Aspelta's fuenerary ushabti (or shawabti) shown below.
Kushite suten, Aspelta (Nuri in Sudan) shown holding two hand ploughs (c. 600 BC) at the Royal Ontario Museum
Scorpion holding a hand plough ("Scorpion's Macehead," c. 3100 BC), Ashmolean Museum
Narmer holding a flail ("Narmer Palette," c. 3100 BC)
The flail is also depicted in
the so-called "Narmer Palette" (c. 3100 BC), as shown on the right, which
overtook the hoe as one of the two symbols Kemetic leaders used later (along with the shepherd's crook) to
convey their duty of protection of the people by providing food.
In fact, the Medu Neter ("hieroglyph") symbol
for the flail (along with an arm) meant "protection."
Moreover, the Medu Neter
symbol for suten or "pharoah" was a seated person holding a flail.
Nilotic farmers also employed ploughs in a similar manner as they are used by modern farmers. Wooden planks were arranged and
tied to oxen to create movable ploughing systems that made preparing the soil and sowing more easy and
efficient. Other tools were used for harvesting, such as one of the scenes below that depicts Sennedjem, a tomb artisan, using
a sickle to cut grains as his wife, Iyneferti, follows behind to collect (from his tomb in Deir el-Medina near Waset, c. 1300 BC. Grains like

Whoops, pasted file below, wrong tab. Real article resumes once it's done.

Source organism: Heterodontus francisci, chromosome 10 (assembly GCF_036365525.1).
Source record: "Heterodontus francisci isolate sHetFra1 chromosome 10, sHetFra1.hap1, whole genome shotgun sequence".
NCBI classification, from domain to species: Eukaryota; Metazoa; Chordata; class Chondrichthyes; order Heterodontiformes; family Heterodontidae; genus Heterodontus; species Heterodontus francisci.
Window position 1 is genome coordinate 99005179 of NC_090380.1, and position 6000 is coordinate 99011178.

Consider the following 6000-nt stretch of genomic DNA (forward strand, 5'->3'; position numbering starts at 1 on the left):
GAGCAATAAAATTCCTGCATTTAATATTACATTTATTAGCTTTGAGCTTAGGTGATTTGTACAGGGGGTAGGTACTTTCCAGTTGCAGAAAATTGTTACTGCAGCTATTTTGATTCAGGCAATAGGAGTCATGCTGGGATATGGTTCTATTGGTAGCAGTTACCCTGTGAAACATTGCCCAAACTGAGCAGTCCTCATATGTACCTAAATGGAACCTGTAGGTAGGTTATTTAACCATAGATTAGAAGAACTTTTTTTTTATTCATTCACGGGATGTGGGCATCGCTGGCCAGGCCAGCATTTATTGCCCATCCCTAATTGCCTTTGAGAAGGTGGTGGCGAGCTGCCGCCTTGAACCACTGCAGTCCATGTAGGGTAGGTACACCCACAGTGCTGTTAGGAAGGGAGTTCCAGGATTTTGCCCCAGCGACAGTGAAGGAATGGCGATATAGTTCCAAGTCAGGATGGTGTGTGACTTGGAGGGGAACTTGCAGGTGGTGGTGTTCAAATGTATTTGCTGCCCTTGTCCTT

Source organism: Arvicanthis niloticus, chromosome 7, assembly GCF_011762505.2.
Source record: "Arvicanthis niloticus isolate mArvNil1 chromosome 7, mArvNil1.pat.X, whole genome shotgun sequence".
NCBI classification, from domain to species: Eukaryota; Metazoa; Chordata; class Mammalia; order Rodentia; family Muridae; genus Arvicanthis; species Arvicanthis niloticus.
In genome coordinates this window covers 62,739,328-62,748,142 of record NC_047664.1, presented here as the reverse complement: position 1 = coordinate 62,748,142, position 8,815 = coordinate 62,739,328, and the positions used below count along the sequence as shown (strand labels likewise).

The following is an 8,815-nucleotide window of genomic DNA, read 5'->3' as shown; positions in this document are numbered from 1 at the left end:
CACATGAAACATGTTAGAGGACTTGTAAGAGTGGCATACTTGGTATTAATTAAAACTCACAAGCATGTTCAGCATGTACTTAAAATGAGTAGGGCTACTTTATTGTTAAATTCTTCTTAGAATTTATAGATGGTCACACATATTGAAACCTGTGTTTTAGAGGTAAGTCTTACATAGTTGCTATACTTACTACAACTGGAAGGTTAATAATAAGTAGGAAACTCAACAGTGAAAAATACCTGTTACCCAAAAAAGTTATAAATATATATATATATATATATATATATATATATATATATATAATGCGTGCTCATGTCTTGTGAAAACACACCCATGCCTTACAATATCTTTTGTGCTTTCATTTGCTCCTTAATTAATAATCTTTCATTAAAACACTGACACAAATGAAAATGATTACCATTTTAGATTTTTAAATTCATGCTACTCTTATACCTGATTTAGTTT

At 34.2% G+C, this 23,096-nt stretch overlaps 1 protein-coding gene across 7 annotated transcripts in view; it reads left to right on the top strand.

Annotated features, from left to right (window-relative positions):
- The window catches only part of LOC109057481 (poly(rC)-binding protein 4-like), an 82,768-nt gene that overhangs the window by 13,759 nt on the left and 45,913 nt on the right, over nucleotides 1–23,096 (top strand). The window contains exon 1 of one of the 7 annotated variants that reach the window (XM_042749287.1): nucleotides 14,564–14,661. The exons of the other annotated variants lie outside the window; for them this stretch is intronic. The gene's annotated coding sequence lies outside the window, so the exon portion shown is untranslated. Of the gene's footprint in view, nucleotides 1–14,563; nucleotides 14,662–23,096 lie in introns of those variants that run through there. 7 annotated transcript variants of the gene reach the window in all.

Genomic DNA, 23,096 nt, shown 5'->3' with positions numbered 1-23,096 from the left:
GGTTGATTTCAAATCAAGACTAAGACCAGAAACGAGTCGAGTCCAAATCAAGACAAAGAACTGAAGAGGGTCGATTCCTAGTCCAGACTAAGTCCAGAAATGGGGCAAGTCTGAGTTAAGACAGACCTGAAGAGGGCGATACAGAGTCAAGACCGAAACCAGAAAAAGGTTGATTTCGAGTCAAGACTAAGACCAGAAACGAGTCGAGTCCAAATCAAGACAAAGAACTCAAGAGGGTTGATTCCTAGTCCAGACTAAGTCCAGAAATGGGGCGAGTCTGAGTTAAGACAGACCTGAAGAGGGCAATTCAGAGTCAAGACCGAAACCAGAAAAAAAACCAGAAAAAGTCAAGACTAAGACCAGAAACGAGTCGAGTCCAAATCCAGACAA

emmer and barley were principally used for baking bread and brewing beer as represented by the figurines in an image below
from Meketre's tomb near Waset (c. 1975 BC). In addition, flax, sorghum, and various beans (i.e., pulses and fava beans), vegatables (i.e., cabbage, beets) and
fruits (e.g., grapes, watermelon, dates), were long known to be regional staples.
Farmers seeding and using hoes from a scene in the tomb of Nakht near Waset (c. 1400 BC), courtesy of Francois Guenet
A 6th dynasty farmer holding a hand-plough (c. 2250 BC), at the British Museum
Sennedjem harvests grain with wife Iynefert (c. 1300 BC)
in the Metropolitan Museum of Art
A farmer with an oxen plough (c. 2000 BC), at the British Museum
Baker and brewers (c. 1975 BC), at the Metropolitan Museum
Farmers using pitchforks from Menna's tomb (c. 1420 BC), at the British Museum
A harvest basket from the tomb of Nakht (c. 1400 BC)
Depiction of Hapi (c. 650 BC) at the Walters
Gallery of Art
Despite the lack of significant rainfall in the area north of the confluence of the White and Blue Niles, the
annual inundation of the riverbanks provided fertile grounds to foster widespread cultivation. Since the livelihood
of the people depended so much on the annual floods, the essence of the floods was personified by Hapi or Hep (not to be confused with Hapy or Hapi,
the fourth son of Heru), who was generally depicted with long, drooping breasts and stomach to symbolize fertility and abundance, and wearing a headdress topped with blue water lilies (similar to lotus flowers),
a native plant of the Nile Valley. Hapi was one of the patron deities of Ta Seti ("Nubia") and its capital, Abu (Elephantine),